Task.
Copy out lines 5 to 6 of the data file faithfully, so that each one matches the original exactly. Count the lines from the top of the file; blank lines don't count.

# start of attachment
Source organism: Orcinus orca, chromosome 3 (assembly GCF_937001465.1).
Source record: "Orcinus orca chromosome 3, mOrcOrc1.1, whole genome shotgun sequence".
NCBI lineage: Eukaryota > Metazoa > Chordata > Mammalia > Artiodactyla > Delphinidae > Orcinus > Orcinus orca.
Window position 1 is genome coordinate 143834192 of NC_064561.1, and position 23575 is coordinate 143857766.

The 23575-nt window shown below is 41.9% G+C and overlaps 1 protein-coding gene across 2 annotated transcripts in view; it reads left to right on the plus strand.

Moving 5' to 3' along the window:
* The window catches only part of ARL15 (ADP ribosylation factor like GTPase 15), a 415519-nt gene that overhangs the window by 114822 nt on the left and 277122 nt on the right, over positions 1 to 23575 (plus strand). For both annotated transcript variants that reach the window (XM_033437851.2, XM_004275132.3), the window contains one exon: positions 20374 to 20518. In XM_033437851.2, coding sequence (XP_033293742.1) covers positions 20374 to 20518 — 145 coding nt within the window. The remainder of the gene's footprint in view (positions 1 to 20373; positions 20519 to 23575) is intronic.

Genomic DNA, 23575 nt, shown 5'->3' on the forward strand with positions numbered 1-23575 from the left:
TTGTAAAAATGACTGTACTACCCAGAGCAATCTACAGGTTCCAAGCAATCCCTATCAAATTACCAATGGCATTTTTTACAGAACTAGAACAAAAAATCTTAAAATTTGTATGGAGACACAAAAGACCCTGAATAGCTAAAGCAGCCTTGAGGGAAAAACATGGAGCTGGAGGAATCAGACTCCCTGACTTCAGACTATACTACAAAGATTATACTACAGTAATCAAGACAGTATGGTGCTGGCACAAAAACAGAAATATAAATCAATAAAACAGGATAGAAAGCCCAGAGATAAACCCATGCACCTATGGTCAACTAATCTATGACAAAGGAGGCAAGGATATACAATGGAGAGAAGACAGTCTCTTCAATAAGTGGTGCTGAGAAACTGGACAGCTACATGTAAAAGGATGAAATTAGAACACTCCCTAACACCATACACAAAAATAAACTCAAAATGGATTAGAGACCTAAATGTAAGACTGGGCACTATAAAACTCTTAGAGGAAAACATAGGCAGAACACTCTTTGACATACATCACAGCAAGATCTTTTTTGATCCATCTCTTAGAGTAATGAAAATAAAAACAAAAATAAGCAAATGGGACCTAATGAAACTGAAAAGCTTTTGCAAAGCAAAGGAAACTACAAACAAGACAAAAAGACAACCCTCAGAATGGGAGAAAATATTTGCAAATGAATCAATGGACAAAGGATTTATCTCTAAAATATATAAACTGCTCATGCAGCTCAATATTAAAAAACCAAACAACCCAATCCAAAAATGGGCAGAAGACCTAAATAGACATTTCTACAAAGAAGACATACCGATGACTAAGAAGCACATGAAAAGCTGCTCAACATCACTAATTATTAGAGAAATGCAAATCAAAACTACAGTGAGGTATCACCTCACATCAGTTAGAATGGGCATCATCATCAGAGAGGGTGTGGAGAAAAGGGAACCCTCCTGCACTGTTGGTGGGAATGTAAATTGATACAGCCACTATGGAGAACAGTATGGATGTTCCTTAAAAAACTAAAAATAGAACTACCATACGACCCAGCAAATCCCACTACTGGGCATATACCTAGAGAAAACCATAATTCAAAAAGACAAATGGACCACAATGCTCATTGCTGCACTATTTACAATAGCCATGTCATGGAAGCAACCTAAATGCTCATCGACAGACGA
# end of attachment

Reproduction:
The 23575-nt window shown below is 41.9% G+C and overlaps 1 protein-coding gene across 2 annotated transcripts in view; it reads left to right on the plus strand.

Moving 5' to 3' along the window: